“You can have as many fuzz pedals as you want,” says Black Mountain frontman Stephen McBean, shown here with his’77 Les Paul Standard, “but don’t let your pedals control you.”
Photo by Amdo Photo

The seasoned psych-rocker/punk/thrasher waxes nostalgic about the glory days of recording, the ghosts of gear’s past, and how some guitars just write the riffs.

Black Mountain’s fourth LP, IV, may be chock-full of eight-minute psychedelic outings, but it’s no rambling noodlefest. Packed with careful arrangements and thoughtful orchestration, the Vancouver, B.C., quintet led by guitarist and founder Stephen McBean creates a textured, brooding, sophisticated mood that captures and holds your attention—an unexpected perk from a band critics tend to mislabel.

McBean started playing acoustic guitar when he was 8, later got a paper route to save up for an electric, and then began performing in the early ’80s with bands playing a mishmash of thrash, hardcore, noise, and Northwestern Pacific weirdo music. His other projects—which he still tours and records with—include indie outfit Pink Mountaintops, and a hardcore band called Obliterations.

Given this eclectic background, it should come as no surprise that Black Mountain’s sound is a tapestry of blended genres. Looking back without being retro, IV showcases a synthesis of classic ’70s stoner riffs, introspective soundscapes, throbbing electronic beats, hippie-inspired folk, and punk energy.

We recently spoke with McBean about remembering riffs, playing loud, the ghosts lurking in his arsenal of beat-up gear—some of it classic, some of it cheap—and the merits (or lack thereof) of recording to tape.

When did you first start gigging and playing in bands?
The first show was in ’83. We were like 12 and 13, and we actually opened for Scream from Washington, D.C. They were the band that the now-famous Dave Grohl played drums for—although he wasn’t with them yet. It was at OAP Hall in Victoria. We were so young and we had these weird ideas. Like, we tuned the third fret of the bass to open E so that me and the bass player would be on different frets but still be in tune—we figured that if it was just tuned lower it would be more bass-y. So we really had no clue, which was kind of the beauty of it—the whole beauty of that era of punk, hardcore, and American and Canadian weirdo music.

You were playing punk and hardcore?
We did that. There were three of us, and we all just started playing. Then we morphed into more crossover metal stuff—kind of thrashy stuff—as that scene happened. We were the right age for that. I think some of the older punks were into Gang of Four and stuff like that, and we were like, “Fuck that. We’re playing fast.”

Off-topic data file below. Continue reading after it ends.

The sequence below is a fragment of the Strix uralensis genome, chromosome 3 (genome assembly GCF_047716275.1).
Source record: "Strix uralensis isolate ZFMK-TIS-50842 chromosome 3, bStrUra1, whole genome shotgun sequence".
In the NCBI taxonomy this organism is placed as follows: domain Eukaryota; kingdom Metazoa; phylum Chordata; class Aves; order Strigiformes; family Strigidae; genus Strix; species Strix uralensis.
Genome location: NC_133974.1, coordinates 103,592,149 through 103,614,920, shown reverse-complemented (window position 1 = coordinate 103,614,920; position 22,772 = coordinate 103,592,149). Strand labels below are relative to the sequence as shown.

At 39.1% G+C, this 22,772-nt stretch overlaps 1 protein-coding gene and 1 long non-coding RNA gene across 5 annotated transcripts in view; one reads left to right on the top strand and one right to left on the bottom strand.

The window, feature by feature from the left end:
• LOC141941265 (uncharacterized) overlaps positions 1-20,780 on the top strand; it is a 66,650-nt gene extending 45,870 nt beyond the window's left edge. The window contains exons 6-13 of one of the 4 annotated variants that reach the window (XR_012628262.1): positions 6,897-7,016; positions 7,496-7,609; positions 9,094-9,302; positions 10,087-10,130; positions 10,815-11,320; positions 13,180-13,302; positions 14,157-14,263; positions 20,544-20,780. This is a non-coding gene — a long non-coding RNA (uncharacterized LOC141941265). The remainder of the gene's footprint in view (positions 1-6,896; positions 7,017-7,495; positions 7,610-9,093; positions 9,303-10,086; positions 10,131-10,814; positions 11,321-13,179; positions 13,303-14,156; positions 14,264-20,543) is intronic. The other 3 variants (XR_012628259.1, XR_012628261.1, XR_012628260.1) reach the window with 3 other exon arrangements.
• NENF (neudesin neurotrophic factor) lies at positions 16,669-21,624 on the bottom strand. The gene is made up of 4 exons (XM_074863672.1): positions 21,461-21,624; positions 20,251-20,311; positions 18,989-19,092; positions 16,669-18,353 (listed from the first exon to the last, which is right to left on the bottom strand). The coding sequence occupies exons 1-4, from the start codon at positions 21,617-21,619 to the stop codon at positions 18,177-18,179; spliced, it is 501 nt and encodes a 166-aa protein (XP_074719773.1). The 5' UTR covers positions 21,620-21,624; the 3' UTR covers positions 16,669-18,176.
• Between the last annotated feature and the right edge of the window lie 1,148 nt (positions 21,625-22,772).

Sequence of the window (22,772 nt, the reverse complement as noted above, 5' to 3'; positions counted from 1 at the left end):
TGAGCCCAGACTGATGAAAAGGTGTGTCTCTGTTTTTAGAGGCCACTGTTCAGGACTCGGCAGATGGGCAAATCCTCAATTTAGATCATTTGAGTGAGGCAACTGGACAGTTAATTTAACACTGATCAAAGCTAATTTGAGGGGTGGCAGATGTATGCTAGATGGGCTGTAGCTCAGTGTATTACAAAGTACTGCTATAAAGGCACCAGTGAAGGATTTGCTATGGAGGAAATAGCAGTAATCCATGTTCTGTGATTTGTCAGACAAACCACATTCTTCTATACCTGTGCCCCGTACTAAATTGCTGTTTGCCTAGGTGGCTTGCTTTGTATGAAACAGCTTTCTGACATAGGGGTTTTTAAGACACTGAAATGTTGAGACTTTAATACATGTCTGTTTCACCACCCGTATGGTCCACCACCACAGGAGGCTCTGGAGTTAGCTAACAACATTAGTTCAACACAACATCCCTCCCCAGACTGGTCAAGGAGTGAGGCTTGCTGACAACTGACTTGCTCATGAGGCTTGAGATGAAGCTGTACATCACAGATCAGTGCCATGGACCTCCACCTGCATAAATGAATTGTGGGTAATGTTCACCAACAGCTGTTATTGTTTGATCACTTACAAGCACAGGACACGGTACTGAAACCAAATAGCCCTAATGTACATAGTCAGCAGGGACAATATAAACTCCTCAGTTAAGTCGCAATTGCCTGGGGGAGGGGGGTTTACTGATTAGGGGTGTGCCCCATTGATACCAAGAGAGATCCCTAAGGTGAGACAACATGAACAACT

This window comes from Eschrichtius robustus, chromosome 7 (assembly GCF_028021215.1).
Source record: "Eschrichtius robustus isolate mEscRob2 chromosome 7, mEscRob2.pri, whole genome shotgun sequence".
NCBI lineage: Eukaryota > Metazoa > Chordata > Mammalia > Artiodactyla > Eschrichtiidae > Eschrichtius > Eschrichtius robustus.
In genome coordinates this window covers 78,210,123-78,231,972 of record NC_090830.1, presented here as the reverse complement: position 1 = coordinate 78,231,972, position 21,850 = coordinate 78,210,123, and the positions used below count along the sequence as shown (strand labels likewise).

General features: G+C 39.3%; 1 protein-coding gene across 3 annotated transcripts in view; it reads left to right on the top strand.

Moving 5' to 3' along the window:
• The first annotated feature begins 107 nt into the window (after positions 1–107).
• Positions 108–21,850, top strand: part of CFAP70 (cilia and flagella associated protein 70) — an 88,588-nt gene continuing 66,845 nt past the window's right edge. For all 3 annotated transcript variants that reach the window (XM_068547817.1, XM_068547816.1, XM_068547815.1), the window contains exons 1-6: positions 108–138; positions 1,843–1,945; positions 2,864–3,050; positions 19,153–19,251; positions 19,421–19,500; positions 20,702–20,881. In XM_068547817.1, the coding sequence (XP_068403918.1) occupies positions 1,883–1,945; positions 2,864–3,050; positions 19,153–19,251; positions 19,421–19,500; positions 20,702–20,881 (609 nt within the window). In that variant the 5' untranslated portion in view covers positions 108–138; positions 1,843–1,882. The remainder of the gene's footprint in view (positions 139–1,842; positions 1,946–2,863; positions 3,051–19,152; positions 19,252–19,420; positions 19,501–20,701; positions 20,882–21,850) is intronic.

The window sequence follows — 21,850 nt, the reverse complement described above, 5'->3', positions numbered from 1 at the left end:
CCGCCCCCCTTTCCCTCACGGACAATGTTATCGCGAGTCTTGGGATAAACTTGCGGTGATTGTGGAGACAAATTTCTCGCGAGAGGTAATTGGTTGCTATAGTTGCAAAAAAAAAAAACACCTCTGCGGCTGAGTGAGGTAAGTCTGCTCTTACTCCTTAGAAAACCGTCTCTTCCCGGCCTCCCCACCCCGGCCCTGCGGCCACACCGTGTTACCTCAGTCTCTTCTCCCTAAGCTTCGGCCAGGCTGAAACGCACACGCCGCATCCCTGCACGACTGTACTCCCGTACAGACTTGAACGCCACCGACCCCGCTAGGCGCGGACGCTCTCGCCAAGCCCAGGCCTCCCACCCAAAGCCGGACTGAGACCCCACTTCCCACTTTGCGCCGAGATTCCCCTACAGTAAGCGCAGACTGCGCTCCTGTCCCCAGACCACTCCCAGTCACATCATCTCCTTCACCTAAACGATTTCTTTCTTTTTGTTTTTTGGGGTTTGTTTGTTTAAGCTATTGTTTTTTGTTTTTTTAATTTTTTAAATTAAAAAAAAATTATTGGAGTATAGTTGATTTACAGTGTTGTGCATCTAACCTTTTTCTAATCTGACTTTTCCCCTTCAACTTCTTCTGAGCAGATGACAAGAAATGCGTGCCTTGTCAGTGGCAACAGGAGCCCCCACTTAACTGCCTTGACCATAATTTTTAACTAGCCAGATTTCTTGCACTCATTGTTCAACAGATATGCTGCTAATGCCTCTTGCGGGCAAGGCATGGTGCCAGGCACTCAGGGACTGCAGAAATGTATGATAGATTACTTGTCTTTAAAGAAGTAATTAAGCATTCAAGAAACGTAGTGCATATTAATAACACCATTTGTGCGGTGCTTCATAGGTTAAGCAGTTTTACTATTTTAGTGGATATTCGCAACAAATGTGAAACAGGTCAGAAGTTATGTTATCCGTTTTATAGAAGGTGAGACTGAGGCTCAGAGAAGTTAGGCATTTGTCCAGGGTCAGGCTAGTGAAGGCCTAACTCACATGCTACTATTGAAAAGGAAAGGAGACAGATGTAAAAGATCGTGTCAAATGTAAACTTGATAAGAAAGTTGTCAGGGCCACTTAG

“I have a really weird, broken-down ’70s Fender Twin that’s got a whole bunch of ghosts in it—like, all these weird pops and crackles, and the reverb has a really good spaghetti western,
Ennio Morricone vibe.”

What was the genesis of Black Mountain?
That was me and Josh [Wells, drums]. I got a 4-track and while learning how to use it, I made these demos of this band called Jerk with a Bomb. It would be everything from folk to noise to whatever. We did it for shits and giggles—you know, like, once a year or something. It grew out of me wanting to just strip everything down to this minimal songwriting—after being a punk/metalhead for a while, I just wanted to write riffs again, turn up the Marshall or the Hiwatt, and kick on a fuzz pedal. Then Amber [Webber, vocals] joined and we started combining the folk with stuff like the Velvet Underground or whatever. Slowly, the sound morphed as the band expanded. We got a bass player and eventually most of the first record was written before we became Black Mountain. We recorded the record and then Jeremy [Schmidt, keyboards] joined.

How do you keep track of the riffs you come up with?
Phones, computer, or sometimes if they’re good enough, they’ll just stick with you.

You don’t ever forget them?
I do more now. When I was a teenager and we were playing the thrash stuff—when you’re learning your instrument and you get excited about learning, you go through certain periods where you’re into being really technical—we’d have these songs that would be four or five minutes long with, like, 15 parts.


The band's fourth album—simply titled IV—is their first since 2010's Wildnerness Heart.
But back then I guess the brain was a little fresher. I don’t think I recorded most of them—they would stay in my head and we’d learn them with the band. Usually if there is something that’s really good, it will stick with you, hopefully.

Can you talk a bit about arranging and orchestration? The new album has a number of fairly long songs, but they aren’t boring and they don’t aimlessly wander.